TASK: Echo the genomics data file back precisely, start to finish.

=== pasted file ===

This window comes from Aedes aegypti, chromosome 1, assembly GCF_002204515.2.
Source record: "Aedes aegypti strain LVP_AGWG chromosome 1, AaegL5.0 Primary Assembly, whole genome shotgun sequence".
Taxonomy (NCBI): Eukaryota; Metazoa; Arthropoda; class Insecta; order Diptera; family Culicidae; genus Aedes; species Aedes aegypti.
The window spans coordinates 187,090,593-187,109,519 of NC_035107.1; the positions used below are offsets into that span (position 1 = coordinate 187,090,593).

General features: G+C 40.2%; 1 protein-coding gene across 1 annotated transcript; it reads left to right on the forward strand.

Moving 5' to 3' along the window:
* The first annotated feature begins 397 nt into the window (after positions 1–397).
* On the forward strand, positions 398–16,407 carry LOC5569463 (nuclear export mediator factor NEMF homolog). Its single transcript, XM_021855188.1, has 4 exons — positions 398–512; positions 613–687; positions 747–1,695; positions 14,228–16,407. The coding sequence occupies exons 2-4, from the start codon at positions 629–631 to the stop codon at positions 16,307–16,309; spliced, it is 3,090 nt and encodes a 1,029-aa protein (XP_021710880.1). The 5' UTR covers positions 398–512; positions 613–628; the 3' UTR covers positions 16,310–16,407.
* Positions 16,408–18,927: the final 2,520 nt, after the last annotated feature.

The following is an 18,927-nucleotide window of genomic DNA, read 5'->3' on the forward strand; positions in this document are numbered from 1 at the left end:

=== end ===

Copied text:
This window comes from Aedes aegypti, chromosome 1, assembly GCF_002204515.2.
Source record: "Aedes aegypti strain LVP_AGWG chromosome 1, AaegL5.0 Primary Assembly, whole genome shotgun sequence".
Taxonomy (NCBI): Eukaryota; Metazoa; Arthropoda; class Insecta; order Diptera; family Culicidae; genus Aedes; species Aedes aegypti.
The window spans coordinates 187,090,593-187,109,519 of NC_035107.1; the positions used below are offsets into that span (position 1 = coordinate 187,090,593).

General features: G+C 40.2%; 1 protein-coding gene across 1 annotated transcript; it reads left to right on the forward strand.

Moving 5' to 3' along the window:
* The first annotated feature begins 397 nt into the window (after positions 1–397).
* On the forward strand, positions 398–16,407 carry LOC5569463 (nuclear export mediator factor NEMF homolog). Its single transcript, XM_021855188.1, has 4 exons — positions 398–512; positions 613–687; positions 747–1,695; positions 14,228–16,407. The coding sequence occupies exons 2-4, from the start codon at positions 629–631 to the stop codon at positions 16,307–16,309; spliced, it is 3,090 nt and encodes a 1,029-aa protein (XP_021710880.1). The 5' UTR covers positions 398–512; positions 613–628; the 3' UTR covers positions 16,310–16,407.
* Positions 16,408–18,927: the final 2,520 nt, after the last annotated feature.

The following is an 18,927-nucleotide window of genomic DNA, read 5'->3' on the forward strand; positions in this document are numbered from 1 at the left end: